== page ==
By the look of things, the consumer credit card business is getting healthier.
Revolving loan balances fell for a fourth straight month in September, at an annual pace of 2.9 percent, according to Federal Reserve data. Delinquencies also shrunk last year, according to the New York Federal Reserve, and personal bankruptcies were off the previous year's pace by as much as 13 percent, according to Epiq Systems, a technology provider to the legal industry.
Does all the good news herald a new era of consumer responsibility in the credit card space? Not exactly.
Though the trends are favorable now, the youngest population of cardholders has some poor habits settling in. The under-30 set is four times more likely than senior citizens to make late payments on card debt despite having fewer cards and lower average balances, according to Experian. And their utilization of available credit is high. Along with consumers age 30 to 46, the millennials are revolving 37 percent of their monthly credit limits, compared to just 14 percent for the "Greatest Generation."
What banks may be faced with in the years to come is a young customer base increasingly challenged to maintain healthy credit, potentially becoming a weak source of revenue as they struggle to pay off higher balances or qualify for mortgages as they age. Banks may need to consider steps now to encourage healthier behavior to maintain viable customer segments in the years to come.
A working paper published in September by the National Bureau of Economic Research showed what a little effort in this regard might accomplish. Examining card data from the eight largest U.S. banks, the researchers, including economists from New York University, the University of Chicago Booth School of Business and the Office of the Comptroller of the Currency, found that a "payoff nudge" could be induced in at least some cardholders, in the form of increased awareness about the substantial, long-term financial penalty for making only minimum payments on cards.
The researchers were studying the effect of disclosure requirements in the 2009 CARD Act. The requirements include providing cardholders with information about the interest savings that would accrue by paying off balances in three years, rather than the lengthier period (often decades) needed to clear balances making only minimum payments.
"The finding was that approximately half a percent of all borrowers shifted their behavior toward this payoff that would allow them to pay off within 36 months," says Johannes Stroebel, an NYU assistant professor of finance who worked on the study. "And it also looks as if most of those people had previously been making payments of smaller amounts."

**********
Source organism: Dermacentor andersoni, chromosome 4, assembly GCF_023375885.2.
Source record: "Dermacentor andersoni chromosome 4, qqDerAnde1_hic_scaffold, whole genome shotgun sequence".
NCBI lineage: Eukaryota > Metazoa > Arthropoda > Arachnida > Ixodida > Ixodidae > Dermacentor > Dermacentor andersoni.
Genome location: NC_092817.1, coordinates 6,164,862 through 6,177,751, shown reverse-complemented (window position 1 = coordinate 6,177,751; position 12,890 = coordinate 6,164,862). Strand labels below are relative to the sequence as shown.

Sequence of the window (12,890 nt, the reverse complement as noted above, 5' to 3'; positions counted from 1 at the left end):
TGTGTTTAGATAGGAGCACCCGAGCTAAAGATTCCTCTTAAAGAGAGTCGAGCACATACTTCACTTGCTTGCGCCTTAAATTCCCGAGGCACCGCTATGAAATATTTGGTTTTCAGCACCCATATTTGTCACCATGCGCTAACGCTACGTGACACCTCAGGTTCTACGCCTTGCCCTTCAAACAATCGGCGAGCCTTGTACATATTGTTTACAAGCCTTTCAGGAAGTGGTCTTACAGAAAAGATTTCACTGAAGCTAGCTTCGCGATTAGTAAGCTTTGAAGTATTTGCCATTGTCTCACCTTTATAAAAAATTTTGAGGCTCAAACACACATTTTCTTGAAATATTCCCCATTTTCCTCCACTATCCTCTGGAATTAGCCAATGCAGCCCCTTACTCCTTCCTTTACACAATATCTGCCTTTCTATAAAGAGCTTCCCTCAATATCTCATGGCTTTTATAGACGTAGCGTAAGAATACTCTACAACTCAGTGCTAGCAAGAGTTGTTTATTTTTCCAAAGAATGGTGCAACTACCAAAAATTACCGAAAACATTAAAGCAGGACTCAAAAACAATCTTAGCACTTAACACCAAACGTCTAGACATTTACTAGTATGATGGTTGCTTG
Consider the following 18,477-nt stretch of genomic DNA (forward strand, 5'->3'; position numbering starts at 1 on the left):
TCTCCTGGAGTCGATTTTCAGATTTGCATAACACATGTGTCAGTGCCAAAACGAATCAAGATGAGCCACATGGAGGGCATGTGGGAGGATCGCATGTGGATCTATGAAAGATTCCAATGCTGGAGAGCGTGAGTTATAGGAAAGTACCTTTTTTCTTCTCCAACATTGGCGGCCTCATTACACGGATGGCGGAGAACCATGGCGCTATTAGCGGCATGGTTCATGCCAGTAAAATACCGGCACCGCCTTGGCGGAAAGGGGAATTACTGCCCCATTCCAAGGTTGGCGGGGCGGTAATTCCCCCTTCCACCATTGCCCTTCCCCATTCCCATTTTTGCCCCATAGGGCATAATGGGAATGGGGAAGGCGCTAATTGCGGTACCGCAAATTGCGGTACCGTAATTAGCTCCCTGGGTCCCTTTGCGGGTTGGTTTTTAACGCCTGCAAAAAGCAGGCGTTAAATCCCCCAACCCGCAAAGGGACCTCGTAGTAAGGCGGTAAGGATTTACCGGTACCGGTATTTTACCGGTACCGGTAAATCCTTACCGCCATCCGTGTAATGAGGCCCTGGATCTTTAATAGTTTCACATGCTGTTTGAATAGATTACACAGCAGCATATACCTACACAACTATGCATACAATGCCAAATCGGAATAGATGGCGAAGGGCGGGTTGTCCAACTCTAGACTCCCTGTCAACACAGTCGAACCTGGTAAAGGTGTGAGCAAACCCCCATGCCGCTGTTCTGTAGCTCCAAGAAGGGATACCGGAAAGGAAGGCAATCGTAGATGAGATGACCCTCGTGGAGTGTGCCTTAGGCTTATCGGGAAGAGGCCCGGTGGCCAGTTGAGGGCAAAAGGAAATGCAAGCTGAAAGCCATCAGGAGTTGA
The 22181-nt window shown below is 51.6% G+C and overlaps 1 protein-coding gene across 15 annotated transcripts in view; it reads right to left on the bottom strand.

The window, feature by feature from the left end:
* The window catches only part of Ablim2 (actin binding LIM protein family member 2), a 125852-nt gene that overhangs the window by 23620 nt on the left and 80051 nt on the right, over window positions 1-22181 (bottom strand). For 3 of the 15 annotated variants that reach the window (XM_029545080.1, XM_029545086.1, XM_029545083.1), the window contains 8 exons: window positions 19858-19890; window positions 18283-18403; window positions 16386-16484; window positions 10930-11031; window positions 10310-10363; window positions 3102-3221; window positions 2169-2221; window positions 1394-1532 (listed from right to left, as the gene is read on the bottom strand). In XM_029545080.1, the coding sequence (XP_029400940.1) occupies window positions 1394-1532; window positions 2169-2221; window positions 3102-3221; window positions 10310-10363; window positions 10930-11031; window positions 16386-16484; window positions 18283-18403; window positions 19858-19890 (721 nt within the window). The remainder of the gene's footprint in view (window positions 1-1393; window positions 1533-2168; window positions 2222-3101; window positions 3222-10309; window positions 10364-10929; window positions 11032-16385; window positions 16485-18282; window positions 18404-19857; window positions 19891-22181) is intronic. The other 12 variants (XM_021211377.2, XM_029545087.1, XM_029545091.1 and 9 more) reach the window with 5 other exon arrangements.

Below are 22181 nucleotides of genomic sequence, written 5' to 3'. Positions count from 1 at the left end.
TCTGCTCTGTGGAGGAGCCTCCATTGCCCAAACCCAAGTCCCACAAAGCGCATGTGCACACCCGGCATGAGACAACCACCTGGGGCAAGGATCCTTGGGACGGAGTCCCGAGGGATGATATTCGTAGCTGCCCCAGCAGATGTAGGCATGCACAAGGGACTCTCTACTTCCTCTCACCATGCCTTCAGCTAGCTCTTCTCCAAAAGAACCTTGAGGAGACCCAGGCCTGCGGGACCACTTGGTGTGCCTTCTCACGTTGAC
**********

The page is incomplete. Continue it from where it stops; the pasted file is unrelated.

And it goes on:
That 0.5 percent doesn't sound significant, but it supports an argument in a 2011 study published in the Journal of Market Research that presenting the 36-month payment amount might be taken by consumers as a recommendation, prompting them to anchor their repayment plans to this level. And the findings of the more recent study could turn out to be an undercount of the impact given the number of consumers (Stroebel says he is among them) who make their card payments online, where the 36-month payoff disclosure typically is not displayed.
Many institutions are drawing more attention to the minimum payment penalty already. The websites of U.S. Bank and New York's SEFCU credit union, for example, include financial calculators that lets cardholders set their own payoff goals (defaulted at 24 months) and compare the effects with what would happen if only the minimum payoff were made each month. BB&T offers a detailed explanation of the effect of having regular additional charges on cards, where even a $100 difference in additional spending per month can extend twofold or more the balance payoff date.
Stroebel says he and his research team purposefully did not set out to suggest banks take specific actions, such as boosting minimum payments, or to make explicit recommendations for a 36-month or shorter payoff schedule.
"Without making additional assumptions, it's not necessarily clear whether people making larger repayments are necessarily better off," he says. "There's always the possibility that they might now repay credit cards faster but they are doing that at the expense of keeping more expensive debt.
"What we do want to show," he says, is "if you do make disclosures like that, it has the ability to affect consumer repayment decisions."